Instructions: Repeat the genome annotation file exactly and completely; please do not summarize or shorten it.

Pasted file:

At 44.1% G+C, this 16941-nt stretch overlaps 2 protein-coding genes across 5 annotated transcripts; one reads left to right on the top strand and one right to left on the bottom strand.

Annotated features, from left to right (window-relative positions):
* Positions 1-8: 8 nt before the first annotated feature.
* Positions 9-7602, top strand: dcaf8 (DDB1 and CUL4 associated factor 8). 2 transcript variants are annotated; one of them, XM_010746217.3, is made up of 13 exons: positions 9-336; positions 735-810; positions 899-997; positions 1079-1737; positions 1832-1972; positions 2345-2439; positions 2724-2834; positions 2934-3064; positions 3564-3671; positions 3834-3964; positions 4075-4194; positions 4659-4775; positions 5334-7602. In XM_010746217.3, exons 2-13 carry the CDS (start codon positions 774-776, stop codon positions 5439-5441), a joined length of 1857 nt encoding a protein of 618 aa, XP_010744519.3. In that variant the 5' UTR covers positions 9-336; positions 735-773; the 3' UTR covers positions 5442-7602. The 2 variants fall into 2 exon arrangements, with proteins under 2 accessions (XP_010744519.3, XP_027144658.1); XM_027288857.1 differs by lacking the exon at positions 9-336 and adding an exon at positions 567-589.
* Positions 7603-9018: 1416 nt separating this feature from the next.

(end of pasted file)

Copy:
At 44.1% G+C, this 16941-nt stretch overlaps 2 protein-coding genes across 5 annotated transcripts; one reads left to right on the top strand and one right to left on the bottom strand.

Annotated features, from left to right (window-relative positions):
* Positions 1-8: 8 nt before the first annotated feature.
* Positions 9-7602, top strand: dcaf8 (DDB1 and CUL4 associated factor 8). 2 transcript variants are annotated; one of them, XM_010746217.3, is made up of 13 exons: positions 9-336; positions 735-810; positions 899-997; positions 1079-1737; positions 1832-1972; positions 2345-2439; positions 2724-2834; positions 2934-3064; positions 3564-3671; positions 3834-3964; positions 4075-4194; positions 4659-4775; positions 5334-7602. In XM_010746217.3, exons 2-13 carry the CDS (start codon positions 774-776, stop codon positions 5439-5441), a joined length of 1857 nt encoding a protein of 618 aa, XP_010744519.3. In that variant the 5' UTR covers positions 9-336; positions 735-773; the 3' UTR covers positions 5442-7602. The 2 variants fall into 2 exon arrangements, with proteins under 2 accessions (XP_010744519.3, XP_027144658.1); XM_027288857.1 differs by lacking the exon at positions 9-336 and adding an exon at positions 567-589.
* Positions 7603-9018: 1416 nt separating this feature from the next.